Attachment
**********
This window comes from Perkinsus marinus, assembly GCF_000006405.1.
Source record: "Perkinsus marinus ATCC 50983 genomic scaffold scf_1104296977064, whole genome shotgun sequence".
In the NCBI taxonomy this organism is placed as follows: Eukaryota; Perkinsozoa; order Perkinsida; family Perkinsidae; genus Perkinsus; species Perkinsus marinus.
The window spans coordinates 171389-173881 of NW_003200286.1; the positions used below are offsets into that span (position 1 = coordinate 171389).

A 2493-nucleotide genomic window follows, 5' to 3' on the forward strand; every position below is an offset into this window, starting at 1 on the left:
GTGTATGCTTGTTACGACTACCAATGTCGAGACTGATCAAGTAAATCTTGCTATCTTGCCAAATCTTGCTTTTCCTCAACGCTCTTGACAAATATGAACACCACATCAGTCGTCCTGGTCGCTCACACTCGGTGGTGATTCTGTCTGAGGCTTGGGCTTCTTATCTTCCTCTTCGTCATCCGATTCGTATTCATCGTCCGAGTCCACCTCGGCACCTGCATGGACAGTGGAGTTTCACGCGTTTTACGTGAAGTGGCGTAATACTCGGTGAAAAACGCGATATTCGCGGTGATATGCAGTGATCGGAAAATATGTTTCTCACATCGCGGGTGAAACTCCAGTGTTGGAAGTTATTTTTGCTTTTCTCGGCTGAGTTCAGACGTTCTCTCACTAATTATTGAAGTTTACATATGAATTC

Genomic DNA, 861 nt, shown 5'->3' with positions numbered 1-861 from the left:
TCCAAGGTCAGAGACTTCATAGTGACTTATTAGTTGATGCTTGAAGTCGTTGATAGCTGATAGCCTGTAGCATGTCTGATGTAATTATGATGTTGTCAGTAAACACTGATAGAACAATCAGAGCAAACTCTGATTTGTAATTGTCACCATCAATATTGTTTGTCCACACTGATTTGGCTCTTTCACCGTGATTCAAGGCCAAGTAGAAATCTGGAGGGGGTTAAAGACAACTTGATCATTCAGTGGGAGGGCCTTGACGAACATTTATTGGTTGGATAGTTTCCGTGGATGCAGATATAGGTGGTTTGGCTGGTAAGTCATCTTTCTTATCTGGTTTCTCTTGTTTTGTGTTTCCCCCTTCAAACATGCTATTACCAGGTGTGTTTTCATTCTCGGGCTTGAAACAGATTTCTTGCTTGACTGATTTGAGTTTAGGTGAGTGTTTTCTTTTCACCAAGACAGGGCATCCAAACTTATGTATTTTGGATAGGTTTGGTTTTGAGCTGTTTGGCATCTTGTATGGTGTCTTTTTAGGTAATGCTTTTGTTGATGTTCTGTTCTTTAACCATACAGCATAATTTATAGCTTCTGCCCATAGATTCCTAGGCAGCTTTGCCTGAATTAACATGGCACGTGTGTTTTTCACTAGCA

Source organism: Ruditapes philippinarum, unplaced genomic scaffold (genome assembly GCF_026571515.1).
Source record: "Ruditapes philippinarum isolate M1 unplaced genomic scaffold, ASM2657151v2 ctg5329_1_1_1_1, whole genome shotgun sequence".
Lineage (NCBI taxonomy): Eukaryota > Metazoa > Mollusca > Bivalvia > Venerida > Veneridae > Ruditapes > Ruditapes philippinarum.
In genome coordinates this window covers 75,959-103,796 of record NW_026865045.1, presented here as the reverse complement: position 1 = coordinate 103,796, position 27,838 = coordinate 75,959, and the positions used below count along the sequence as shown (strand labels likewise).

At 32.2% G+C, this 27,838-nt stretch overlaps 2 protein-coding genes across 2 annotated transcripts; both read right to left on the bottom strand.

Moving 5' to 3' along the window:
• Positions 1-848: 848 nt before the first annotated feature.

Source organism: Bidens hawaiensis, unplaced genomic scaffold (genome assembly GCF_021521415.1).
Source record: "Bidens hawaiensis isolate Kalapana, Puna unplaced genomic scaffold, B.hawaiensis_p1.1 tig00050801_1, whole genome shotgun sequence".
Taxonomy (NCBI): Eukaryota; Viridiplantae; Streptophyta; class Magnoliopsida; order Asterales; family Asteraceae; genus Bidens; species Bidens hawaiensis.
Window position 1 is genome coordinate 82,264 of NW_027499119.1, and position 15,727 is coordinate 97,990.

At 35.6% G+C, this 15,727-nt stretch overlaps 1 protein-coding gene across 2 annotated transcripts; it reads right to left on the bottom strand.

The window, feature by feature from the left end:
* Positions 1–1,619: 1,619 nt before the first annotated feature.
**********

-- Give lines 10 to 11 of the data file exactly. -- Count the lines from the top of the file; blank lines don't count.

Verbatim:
Source record: "Ruditapes philippinarum isolate M1 unplaced genomic scaffold, ASM2657151v2 ctg5329_1_1_1_1, whole genome shotgun sequence".
Lineage (NCBI taxonomy): Eukaryota > Metazoa > Mollusca > Bivalvia > Venerida > Veneridae > Ruditapes > Ruditapes philippinarum.